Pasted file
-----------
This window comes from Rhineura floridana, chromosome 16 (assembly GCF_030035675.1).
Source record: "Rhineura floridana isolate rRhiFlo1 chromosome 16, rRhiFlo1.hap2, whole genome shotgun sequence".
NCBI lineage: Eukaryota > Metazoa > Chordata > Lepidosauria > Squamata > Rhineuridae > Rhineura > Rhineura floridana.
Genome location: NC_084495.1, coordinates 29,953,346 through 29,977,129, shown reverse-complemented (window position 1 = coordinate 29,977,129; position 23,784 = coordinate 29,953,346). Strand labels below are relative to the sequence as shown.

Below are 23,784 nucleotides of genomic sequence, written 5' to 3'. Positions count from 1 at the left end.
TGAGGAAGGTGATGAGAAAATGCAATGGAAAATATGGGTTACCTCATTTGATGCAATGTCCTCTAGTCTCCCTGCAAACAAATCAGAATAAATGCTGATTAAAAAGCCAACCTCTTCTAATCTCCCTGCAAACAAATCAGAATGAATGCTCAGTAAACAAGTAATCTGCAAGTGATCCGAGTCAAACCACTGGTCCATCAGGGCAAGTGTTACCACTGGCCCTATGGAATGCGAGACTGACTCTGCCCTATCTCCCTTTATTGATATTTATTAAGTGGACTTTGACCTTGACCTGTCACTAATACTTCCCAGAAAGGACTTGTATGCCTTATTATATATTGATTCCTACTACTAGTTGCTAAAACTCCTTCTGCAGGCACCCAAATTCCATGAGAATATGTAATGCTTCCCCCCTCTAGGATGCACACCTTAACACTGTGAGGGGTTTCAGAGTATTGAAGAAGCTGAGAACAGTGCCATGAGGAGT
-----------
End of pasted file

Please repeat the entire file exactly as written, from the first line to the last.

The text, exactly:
This window comes from Rhineura floridana, chromosome 16 (assembly GCF_030035675.1).
Source record: "Rhineura floridana isolate rRhiFlo1 chromosome 16, rRhiFlo1.hap2, whole genome shotgun sequence".
NCBI lineage: Eukaryota > Metazoa > Chordata > Lepidosauria > Squamata > Rhineuridae > Rhineura > Rhineura floridana.
Genome location: NC_084495.1, coordinates 29,953,346 through 29,977,129, shown reverse-complemented (window position 1 = coordinate 29,977,129; position 23,784 = coordinate 29,953,346). Strand labels below are relative to the sequence as shown.

Below are 23,784 nucleotides of genomic sequence, written 5' to 3'. Positions count from 1 at the left end.
TGAGGAAGGTGATGAGAAAATGCAATGGAAAATATGGGTTACCTCATTTGATGCAATGTCCTCTAGTCTCCCTGCAAACAAATCAGAATAAATGCTGATTAAAAAGCCAACCTCTTCTAATCTCCCTGCAAACAAATCAGAATGAATGCTCAGTAAACAAGTAATCTGCAAGTGATCCGAGTCAAACCACTGGTCCATCAGGGCAAGTGTTACCACTGGCCCTATGGAATGCGAGACTGACTCTGCCCTATCTCCCTTTATTGATATTTATTAAGTGGACTTTGACCTTGACCTGTCACTAATACTTCCCAGAAAGGACTTGTATGCCTTATTATATATTGATTCCTACTACTAGTTGCTAAAACTCCTTCTGCAGGCACCCAAATTCCATGAGAATATGTAATGCTTCCCCCCTCTAGGATGCACACCTTAACACTGTGAGGGGTTTCAGAGTATTGAAGAAGCTGAGAACAGTGCCATGAGGAGT